Do you reject the argument that increases in the money supply and any concomitant increase in spending does not affect all prices equally? If so, why?

    You say you want a smack down against an argument that you do not rationally know to be wrong, but only emotionally. How is that anything other than seeking help to justify prejudices and biases? That doesn’t sound admirable, IMO.

  7. Gravatar of Ted Sanders Ted Sanders
    21. October 2014 at 15:32

    Thanks for the heads up on the NDGP price. I just checked and right now the price of the NGDP contract is actually 4.7%, believe it or not. I suspect that someone accidentally submitted a buy order instead of a sell order (I did that on my first day). Or perhaps they’re trolling. Or perhaps they’re even laundering points (albeit quite poorly).

    I’ve bumped it back down to 3.1% for now.

    Best regards,

  8. Gravatar of benjamin cole benjamin cole
    21. October 2014 at 15:43

    Liberal Roman: the answer to what motivates the tight-money crowd is not found in economics but in the fields of psychiatry and sociology.

  9. Gravatar of Major.Freedom Major.Freedom
    21. October 2014 at 16:02

    Benjamin Cole:

    the answer to what motivates the loose-money crowd is not found in economics but in the fields of psychiatry and sociology.

  10. Gravatar of TravisV TravisV
    21. October 2014 at 19:12

    Benjamin Cole,

    What really motivates the tight money crowd is the Inflation Fallacy.


    The critical importance of macro is just harder to understand than it was during the days of William Jennings Bryan.

    Back then it was about agricultural production / prices.

    Now it’s about downward nominal wage rigidity.

  11. Gravatar of ssumner ssumner
    22. October 2014 at 01:51

    Jason, I’m not predicting growth that rapid.

    Liberal Roman, Not sure what’s more idiotic, their claim that stock price increases are “inflation” (did they speak of massive deflation in 2008?—No!) or the claim that money goes “into” markets. Is there a box on Wall Street where they keep all the money put “into” the stock market.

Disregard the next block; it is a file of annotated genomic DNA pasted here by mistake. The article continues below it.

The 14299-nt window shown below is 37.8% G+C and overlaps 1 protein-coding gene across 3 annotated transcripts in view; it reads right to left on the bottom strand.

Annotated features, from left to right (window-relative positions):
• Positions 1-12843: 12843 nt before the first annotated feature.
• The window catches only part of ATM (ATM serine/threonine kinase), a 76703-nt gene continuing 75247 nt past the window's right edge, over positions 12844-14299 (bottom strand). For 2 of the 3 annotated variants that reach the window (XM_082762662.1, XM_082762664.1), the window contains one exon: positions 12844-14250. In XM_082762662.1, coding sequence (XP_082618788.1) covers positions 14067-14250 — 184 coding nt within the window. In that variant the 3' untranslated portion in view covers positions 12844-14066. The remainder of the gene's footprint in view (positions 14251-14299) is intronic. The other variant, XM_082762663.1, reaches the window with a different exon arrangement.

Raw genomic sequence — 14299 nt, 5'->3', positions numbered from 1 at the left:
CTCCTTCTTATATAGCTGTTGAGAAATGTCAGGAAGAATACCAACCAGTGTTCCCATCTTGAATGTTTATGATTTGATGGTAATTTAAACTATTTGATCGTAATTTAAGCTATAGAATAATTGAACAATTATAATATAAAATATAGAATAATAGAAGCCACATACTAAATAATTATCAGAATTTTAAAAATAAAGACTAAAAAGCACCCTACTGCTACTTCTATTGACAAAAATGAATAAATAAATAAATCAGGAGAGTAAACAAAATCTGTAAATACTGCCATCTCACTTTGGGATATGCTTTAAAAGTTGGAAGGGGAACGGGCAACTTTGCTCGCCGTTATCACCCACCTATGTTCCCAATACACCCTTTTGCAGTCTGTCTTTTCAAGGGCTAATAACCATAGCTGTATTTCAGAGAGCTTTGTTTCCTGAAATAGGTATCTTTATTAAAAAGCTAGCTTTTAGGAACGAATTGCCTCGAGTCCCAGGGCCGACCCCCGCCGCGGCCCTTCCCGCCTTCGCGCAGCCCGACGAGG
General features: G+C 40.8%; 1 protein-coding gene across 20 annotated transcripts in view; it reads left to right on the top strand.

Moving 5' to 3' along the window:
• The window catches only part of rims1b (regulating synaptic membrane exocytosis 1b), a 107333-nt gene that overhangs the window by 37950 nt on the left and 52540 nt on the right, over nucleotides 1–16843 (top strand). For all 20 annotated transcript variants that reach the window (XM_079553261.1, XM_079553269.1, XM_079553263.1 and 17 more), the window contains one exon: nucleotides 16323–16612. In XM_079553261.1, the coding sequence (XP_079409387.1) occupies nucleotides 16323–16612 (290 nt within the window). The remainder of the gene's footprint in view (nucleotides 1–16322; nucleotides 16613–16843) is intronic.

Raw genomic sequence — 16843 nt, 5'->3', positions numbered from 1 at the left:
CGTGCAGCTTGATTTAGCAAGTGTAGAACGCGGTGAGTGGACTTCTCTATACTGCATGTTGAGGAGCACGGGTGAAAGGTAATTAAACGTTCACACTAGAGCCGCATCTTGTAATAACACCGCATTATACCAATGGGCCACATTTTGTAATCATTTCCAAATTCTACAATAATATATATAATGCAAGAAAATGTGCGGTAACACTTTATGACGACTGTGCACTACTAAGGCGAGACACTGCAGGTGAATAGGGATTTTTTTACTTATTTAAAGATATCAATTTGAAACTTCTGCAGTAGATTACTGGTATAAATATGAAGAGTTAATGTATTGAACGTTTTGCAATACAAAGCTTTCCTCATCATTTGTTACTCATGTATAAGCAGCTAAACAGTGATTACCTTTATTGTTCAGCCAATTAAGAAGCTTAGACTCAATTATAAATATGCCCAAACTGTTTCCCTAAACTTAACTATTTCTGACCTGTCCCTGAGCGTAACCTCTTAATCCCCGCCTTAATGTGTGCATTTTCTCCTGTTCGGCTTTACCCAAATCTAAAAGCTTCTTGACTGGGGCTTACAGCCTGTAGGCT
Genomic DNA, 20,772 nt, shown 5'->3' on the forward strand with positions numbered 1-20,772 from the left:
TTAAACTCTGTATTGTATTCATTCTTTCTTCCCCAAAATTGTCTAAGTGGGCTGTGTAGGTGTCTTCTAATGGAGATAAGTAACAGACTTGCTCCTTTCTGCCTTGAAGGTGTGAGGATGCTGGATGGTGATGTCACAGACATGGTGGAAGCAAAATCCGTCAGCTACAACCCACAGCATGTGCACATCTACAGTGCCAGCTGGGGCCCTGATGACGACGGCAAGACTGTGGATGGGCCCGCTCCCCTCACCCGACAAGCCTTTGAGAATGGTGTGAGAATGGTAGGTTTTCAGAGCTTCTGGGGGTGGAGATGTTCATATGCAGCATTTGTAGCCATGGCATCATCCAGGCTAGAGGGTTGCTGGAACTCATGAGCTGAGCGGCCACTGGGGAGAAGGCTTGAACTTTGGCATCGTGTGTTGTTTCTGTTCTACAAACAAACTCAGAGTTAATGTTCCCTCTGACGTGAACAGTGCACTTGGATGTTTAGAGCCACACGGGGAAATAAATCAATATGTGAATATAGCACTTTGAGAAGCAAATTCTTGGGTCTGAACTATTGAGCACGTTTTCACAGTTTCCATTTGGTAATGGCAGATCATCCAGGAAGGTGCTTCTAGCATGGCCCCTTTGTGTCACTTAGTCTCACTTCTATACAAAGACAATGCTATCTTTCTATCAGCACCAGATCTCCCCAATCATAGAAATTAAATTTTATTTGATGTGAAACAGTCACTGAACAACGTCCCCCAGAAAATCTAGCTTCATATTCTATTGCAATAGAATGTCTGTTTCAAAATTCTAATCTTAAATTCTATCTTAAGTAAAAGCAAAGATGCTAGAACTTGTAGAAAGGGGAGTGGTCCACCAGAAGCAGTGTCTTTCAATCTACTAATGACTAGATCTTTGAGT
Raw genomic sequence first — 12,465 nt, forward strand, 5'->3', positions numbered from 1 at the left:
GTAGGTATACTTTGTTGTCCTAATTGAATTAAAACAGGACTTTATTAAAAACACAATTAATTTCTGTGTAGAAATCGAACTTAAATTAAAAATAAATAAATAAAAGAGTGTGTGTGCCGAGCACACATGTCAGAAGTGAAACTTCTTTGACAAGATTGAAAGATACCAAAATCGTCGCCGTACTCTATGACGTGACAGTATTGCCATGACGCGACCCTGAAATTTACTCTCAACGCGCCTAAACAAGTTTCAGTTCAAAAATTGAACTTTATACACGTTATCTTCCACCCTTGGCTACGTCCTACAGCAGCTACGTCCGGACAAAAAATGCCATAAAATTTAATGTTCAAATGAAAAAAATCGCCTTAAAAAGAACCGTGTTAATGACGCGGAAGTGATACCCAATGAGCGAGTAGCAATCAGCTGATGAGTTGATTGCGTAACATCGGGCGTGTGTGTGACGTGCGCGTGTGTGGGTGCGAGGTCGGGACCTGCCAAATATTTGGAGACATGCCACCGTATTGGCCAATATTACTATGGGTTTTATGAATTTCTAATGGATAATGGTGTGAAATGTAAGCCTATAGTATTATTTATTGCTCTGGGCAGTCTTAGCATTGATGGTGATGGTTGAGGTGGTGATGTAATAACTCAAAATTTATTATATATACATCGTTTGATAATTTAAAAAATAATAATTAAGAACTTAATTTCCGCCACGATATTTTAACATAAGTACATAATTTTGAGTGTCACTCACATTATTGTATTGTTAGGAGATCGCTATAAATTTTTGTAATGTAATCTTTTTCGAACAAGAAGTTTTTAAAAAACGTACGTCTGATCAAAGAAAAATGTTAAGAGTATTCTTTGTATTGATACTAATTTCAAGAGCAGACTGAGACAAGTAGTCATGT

Ted, Wow, that’s pretty volatile.

  12. Gravatar of Floccina Floccina
    22. October 2014 at 07:50

    No one told me it was going to be hard to give away money!

    Then you did not talk to Mike Munger. 🙂

    Sorry that my comment is off topic but the fact that it is hard to give money away is one of my favorite economic truths and so I could not resist a chance to publicize it.

  13. Gravatar of Ted Sanders Ted Sanders
    22. October 2014 at 09:00

    Wait, is your point that 3.4%/3.5% is too low? For the last two quarters, inflation has been 1.3% and 1.8%. So a real growth rate of 3% might imply a nominal growth rate of 4.5%. Maybe I made a mistake by selling down to 3.1%.


  14. Gravatar of Thomas Aubrey Thomas Aubrey
    22. October 2014 at 12:17

    Scott, Just wondering whether you might want to put a permanent link at the top of your website to the Hypermind NGDP Futures market? That way readers will constantly be aware of the market which should improve liquidity. Might also be helpful to ask other MM websites to have links too. In my experience ensuring there is more liquidity up front tends to have a much bigger effect on sustaining these kinds of markets in the medium term

  15. Gravatar of ssumner ssumner
    22. October 2014 at 17:42

    Thanks Floccina.

    Sorry Ted, that’s why I should not give Delphic advice–next time I’ll spell it out. Yes, 3.4% is a bit low for NGDP, but obviously not RGDP.

    Thomas, That’s a good idea, but first I’d like to get the monetary issue resolved, then I’ll do it–I wonder if I could get a feed with the current price?